State Pensions still crucial for all but 'the lucky few'

15 January 2018   By Samantha Smith

PENSIONERS rely on State Pensions for up to 78% of their retirement income, and up to 86% when benefits are included.

pension nest egg
Credit: SpeedKingz/

According to a report by the Pensions Policy Institute and Age UK, State Pensions are a crucial part of retirement income for all but the most affluent retirees.

Some have suggested the removal of pensions protections, namely the Triple Lock, after pensioners' incomes began exceeding that of working-age households.

An increase in National Insurance is likely to sustain State Pensions, as at current pace the state pension fund will be gone by 2035.


Younger pensioners in the study were found to be less reliant on their State Pension than older pensions, but as they got older that reliance grew as State Pension represented a larger proportion of their retirement income.

For example, pensioners born in the 1930s gained 30% of their income from their State Pension at 65 years of age, rising to 44% by the age of 74.

Pensioners born in the 1940s relied less on State Pensions at 65 - 27%, but by 74 State Pensions made up 44% of their retirement income - the same proportion as those born a decade earlier.

Retirement income can decrease over time for a number of reasons. Earnings from work may come to an end or other sources of income may lose their value. Bereavement and separation can also lead to significant reductions in retirement income.

The average State Pension is just over £7,000 per year, which is less than half the annual salary of someone working full time on the minimum wage of £7.50 per hour. It's surprising that such a small figure can represent such a significant share of pensioners' retirement incomes.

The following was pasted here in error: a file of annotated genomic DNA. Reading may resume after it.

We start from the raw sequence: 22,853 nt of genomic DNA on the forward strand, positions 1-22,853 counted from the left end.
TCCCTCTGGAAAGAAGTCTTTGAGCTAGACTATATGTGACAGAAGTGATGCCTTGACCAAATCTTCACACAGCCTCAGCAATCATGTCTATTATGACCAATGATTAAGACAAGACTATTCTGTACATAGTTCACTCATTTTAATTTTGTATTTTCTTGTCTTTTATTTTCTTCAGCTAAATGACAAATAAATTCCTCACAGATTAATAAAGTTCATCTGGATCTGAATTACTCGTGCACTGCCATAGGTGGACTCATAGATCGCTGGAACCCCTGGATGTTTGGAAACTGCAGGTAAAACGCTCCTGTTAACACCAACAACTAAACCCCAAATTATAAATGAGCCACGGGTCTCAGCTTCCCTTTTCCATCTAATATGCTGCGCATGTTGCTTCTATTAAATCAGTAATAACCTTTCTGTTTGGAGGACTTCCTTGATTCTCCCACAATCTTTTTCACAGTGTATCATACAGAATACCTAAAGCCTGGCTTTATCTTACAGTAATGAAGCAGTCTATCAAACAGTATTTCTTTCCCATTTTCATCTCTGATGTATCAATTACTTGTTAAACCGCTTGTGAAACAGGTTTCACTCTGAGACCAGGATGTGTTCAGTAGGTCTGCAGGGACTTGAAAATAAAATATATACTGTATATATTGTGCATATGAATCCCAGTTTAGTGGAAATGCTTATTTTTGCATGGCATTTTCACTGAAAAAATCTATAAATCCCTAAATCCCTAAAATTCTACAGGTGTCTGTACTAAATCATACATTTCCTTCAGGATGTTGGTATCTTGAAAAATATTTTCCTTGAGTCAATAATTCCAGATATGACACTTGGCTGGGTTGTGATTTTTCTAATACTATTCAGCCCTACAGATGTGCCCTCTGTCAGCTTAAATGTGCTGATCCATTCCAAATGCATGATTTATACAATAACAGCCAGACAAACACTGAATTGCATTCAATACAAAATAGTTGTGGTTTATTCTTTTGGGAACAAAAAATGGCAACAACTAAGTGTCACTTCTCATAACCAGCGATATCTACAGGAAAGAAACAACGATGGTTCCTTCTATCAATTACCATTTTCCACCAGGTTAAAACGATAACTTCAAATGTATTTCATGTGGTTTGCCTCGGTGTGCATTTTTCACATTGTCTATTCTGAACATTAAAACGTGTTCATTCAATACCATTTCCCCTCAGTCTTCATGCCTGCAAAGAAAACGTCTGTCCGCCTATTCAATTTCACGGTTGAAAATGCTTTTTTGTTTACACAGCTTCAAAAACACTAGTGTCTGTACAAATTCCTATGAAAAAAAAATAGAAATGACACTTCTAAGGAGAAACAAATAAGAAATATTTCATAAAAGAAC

Caroline Abrahams, Charity Director at Age UK, said that the new report "shows just how vital safeguarding the State Pension's value is for providing current and future generations of older people with financial security and peace of mind, helped by the mechanism of the Triple Lock.'

Triple lock

Triple lock is a Government promise introduced in 2010 by the Conservative-Liberal Democrat coalition. It guaranteed that State Pensions would increase in line with whichever is highest - the consumer price index, average earnings or 2.5%.

The triple lock protects pensioners against inflation, but some have argued, including the former Prime Minister Steve Webb, that it's time to do away with the triple lock.

State pension funding deficit

According to the Government Actuary's Department workers under the age of 50 may be faced with a tax rise because at the current rate the state pension fund will run out in 2035.

State Pensions represent around 90% of the fund's outgoings, and it is under strain due to Britain's ageing population. Currently at £25 billion, at current levels it could shrink to nothing by the mid-2030s.

A 5 per cent rise in National Insurance is required in order for the state pension fund to break even, according to the Actuary's Department. For someone earning £28,000 per year that works out as an additional £125 per year, for someone earning £40,000 that rises to £190 per year.

Future policies could make wealthier retirees continue to pay National Insurance after retirement in order to plug the funding deficit.

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